Camera Settings For Portraits

Robert Delgado Webb

Once you have mastered the automatic settings of your camera, it’s time to take on manual mode. Manual shooting gives a photographer more control over their surroundings and is a neccessary technique to understand when advancing in your professional career.

One type of photography that performs exceptionally when captured in manual mode is portraiture. Because manual mode allows you to alter your shutter speed, aperture and ISO to your personal preference, you can essentially decide how you want your portraits to be composed.

To help you further understand the techniques for capturing your subject and utilizing your camera to its fullest extent, let’s discuss in detail the different camera settings for portraits.

The Relationship Between Shutter Speed, Aperture and ISO

Understanding how shutter speed, aperture and ISO work together is the foundation for the concept known as the exposure triangle. In short, these three settings each rely on one another to create a high quality image.

As a general rule, you will need to understand the basics of each setting in order to manually adjust their values while shooting.

Aperture

Aperture refers to the amount of opening available in the camera’s iris or sensor.

A smaller aperture means that the opening is wider and will allow more light to enter. A larger aperture means that the opening is smaller and will allow less light to enter. If you have a large amount of available light, you may increase the value of your aperture. While the inverse is true, if you have less light, you would need to a smaller aperture to allow in all possible light sources.

The amount of light we want to reach the sensor also corresponds to our desired depth of field. Depth of field is how much of the background of our image will be in focus depending on our aperture values.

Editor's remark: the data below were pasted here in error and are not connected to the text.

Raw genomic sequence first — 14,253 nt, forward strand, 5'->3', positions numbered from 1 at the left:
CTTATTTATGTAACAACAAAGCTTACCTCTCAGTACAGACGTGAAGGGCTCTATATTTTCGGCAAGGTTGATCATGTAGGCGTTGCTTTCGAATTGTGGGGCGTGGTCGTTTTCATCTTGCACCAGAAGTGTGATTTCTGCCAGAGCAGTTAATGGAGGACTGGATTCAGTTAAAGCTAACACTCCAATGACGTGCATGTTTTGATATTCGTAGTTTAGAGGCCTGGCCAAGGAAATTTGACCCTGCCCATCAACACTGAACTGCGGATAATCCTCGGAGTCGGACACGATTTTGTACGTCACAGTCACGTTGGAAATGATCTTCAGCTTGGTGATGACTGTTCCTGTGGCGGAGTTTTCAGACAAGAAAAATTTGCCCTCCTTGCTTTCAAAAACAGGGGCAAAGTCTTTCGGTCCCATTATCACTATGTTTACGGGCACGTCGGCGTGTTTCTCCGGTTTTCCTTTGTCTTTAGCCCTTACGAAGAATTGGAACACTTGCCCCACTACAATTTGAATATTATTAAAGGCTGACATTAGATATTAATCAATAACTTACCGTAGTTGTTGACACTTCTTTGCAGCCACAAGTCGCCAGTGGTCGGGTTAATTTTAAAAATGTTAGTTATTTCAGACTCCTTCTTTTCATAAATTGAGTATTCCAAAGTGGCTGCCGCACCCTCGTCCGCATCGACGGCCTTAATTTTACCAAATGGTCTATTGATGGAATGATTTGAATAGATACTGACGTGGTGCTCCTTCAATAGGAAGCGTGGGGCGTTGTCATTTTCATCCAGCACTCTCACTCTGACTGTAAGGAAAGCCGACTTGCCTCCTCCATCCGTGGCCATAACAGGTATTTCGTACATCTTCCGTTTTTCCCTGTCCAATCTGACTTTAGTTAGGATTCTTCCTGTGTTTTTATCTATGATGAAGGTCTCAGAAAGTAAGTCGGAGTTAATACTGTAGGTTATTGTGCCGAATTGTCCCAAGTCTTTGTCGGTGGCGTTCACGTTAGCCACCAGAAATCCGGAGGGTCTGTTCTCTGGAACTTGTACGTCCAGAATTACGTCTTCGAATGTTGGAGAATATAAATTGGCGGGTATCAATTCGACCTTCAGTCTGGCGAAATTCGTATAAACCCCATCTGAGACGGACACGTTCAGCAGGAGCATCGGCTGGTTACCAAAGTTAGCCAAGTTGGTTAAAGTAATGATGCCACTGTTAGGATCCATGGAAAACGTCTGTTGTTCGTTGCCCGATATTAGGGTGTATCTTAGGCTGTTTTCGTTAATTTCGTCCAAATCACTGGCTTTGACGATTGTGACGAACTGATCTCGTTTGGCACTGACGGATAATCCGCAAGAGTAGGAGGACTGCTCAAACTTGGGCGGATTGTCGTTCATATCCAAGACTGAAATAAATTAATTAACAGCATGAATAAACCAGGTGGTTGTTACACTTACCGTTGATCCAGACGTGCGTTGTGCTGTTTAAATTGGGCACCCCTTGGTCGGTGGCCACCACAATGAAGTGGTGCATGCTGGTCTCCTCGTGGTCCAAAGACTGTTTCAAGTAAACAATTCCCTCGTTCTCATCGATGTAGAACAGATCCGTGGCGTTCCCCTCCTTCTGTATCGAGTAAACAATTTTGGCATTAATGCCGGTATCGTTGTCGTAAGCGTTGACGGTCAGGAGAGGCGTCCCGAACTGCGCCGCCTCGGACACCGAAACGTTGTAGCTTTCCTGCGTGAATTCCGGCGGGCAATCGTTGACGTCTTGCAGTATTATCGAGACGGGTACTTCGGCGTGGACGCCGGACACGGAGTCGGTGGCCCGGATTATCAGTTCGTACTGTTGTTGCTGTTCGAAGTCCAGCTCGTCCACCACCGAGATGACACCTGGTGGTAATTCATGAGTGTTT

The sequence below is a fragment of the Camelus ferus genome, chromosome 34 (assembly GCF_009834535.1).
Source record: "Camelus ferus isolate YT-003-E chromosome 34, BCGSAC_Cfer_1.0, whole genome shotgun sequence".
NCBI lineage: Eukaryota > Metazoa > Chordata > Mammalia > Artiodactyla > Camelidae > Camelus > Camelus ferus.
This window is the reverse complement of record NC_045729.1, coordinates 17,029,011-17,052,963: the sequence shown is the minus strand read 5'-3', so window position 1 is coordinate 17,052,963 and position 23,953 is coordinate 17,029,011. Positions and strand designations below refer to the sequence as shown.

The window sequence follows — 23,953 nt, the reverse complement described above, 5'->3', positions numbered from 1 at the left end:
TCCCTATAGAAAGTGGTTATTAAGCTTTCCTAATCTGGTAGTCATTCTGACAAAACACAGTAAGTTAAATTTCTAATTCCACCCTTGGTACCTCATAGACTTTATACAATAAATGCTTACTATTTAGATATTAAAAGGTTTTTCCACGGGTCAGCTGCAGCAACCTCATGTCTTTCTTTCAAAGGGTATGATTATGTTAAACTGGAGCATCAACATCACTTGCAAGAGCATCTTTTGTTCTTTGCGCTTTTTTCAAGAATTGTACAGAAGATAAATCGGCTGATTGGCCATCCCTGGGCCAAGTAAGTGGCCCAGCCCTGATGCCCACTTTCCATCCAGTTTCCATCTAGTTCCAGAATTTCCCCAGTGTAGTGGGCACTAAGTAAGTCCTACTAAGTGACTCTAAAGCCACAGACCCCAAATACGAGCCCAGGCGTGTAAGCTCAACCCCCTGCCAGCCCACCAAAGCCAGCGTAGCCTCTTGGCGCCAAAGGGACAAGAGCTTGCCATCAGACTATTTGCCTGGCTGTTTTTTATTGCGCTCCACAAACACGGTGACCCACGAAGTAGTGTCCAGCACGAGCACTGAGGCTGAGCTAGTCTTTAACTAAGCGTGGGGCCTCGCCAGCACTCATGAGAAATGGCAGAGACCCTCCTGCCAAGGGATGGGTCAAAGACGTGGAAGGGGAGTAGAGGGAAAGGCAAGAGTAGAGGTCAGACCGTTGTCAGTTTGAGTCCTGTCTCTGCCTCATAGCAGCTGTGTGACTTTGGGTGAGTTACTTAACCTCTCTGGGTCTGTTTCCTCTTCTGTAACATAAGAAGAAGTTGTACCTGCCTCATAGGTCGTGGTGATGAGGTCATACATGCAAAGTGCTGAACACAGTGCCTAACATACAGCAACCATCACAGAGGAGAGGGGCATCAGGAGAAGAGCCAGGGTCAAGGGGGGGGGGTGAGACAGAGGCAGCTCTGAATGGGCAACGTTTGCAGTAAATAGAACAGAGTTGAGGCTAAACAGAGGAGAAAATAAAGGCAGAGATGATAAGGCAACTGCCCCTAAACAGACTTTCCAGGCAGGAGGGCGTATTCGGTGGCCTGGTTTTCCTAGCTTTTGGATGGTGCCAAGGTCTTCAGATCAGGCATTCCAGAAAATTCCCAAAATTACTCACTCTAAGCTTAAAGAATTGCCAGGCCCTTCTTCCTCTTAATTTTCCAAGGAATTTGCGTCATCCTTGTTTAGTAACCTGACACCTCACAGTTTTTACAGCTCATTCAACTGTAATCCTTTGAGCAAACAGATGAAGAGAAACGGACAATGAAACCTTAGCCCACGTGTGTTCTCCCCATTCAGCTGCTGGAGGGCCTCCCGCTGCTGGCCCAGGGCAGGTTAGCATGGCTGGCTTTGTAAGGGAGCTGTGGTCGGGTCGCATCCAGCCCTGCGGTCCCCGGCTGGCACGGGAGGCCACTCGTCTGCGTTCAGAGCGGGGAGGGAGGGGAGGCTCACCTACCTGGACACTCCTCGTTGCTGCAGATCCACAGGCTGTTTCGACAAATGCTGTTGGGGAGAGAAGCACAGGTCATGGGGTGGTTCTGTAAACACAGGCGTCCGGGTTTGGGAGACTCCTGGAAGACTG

If we want to compose an image with a large depth of field, this would show more of our background in focus and be created using a higher f-stop. Inversely, if we want to compose an image with a small depth of field, more of our background would be blurred and this is created by using a lower f-stop.

Generally for portrait photography, you will want to isolate your subject from the background which calls for using a wider aperture or lower f-Stop. Common aperture choices for portraits are f/1.2, 1.4, 1.8, 2.2 and 2.8.

Shutter Speed

The second element of the exposure triangle is shutter speed. This refers to the how long the shutter stays open and how long the sensor is exposed to light.

A fast shutter will give less time for the sensor to be exposed and therefore result in a low exposure. While a slow shutter will allow for more time for the sensor to be exposed and will result in a higher exposure.

For portraiture, you generally want to have a faster shutter speed in order to maintain sharpness and clarity. Slow shutters are often used in low lighting or moving motion situations, but can often  result in a softer image.

If you are shooting portraits on a sunny day, you will want to adjust your shutter to the fastest values such as 1/2500 or 1/4000, so that the exposure to light is lower. Matching this with a wider aperture is guaranteed to create a smaller depth of field.

ISO

The final aspect of the exposure triangle is ISO. ISO is a component that measures the sensitivity of the camera’s sensor.